• batteries or a power converter for AC use may be provided.
  • the system and method are applicable to any type of form, including non-spherical objects.
  • objects may include animal shapes, birdbaths, pumpkins, snowmen, etc.
  • objects are preferably made from glass, plastic may also be used, and transparent and semitransparent wall structures may be included. That is, the invention is not limited in terms of the shape or color or design of the object, so long as some light is able to escape in some places.
  • FIG. 2 shows the support 102 removed from an opening in globe 106
  • FIG. 3 shows the lighting assembly 120 being removed from the support 104 . This, in turn, shows a pedestal onto which a light assembly is mounted.
  • FIG. 4 is yet a more detailed view of the light assembly 120 , which includes electronics 140 to drive emitters 130 , 132 , 134 , preferably light-emitting diodes. Although any number of light emitters may be used, three are used in the preferred embodiment to produce a wide range of primary and secondary colors. Although the LEDs are generally provided in individual packages, single components with multiple emitters may also be used.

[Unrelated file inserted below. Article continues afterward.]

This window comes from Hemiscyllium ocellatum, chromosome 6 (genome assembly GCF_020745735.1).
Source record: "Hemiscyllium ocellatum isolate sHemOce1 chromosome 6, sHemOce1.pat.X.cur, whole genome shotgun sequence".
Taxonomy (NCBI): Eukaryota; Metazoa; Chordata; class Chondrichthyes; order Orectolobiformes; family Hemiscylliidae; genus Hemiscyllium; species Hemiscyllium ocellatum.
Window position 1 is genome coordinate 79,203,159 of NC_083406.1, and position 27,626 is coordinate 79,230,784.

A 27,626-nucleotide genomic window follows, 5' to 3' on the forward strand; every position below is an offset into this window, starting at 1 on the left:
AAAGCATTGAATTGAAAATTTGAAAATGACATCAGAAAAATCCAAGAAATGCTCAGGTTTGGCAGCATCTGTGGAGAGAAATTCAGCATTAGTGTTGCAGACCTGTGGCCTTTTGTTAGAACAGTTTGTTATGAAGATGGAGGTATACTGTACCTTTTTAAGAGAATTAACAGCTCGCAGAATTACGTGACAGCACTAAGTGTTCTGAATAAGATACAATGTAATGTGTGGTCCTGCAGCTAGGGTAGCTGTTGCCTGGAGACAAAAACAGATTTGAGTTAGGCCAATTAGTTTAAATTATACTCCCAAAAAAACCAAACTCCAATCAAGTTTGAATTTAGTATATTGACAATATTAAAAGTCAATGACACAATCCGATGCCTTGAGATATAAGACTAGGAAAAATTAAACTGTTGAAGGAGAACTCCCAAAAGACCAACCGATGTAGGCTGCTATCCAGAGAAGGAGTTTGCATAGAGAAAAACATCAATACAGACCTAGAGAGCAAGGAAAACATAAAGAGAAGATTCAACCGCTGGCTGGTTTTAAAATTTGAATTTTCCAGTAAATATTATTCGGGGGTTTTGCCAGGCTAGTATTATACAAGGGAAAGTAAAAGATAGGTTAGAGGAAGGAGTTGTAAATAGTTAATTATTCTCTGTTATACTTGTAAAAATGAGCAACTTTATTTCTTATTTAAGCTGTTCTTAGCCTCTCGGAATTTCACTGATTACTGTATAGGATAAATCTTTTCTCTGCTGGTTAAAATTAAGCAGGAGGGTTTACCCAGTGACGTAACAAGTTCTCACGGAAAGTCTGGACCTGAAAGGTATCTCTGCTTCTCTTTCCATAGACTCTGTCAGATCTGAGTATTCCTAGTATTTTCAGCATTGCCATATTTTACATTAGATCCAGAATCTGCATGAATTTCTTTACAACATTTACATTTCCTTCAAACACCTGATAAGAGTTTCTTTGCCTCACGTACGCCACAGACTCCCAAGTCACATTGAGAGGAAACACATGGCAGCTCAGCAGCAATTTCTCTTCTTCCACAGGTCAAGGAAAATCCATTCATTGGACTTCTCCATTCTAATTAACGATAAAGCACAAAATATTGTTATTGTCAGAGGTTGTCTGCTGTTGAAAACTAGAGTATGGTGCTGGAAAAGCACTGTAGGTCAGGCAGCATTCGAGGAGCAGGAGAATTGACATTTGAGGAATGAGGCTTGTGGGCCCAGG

• FIG. 5 shows a globe according to the invention supported upon one of many possible stands.
  • the electronics contained in unit 140 may be programmed to drive the emitters in any timing sequence, such as a cycling through the rainbow, using red, green and blue LEDs, which transition from pure red to reddish green, to green, to greenish blue, to violet, and so forth.
  • An entire cycle can take any time, but preferably on the order of a few seconds to a minute, or thereabouts. Yellow emitters and violet emitters may alternatively be used, depending upon the technology available at the time.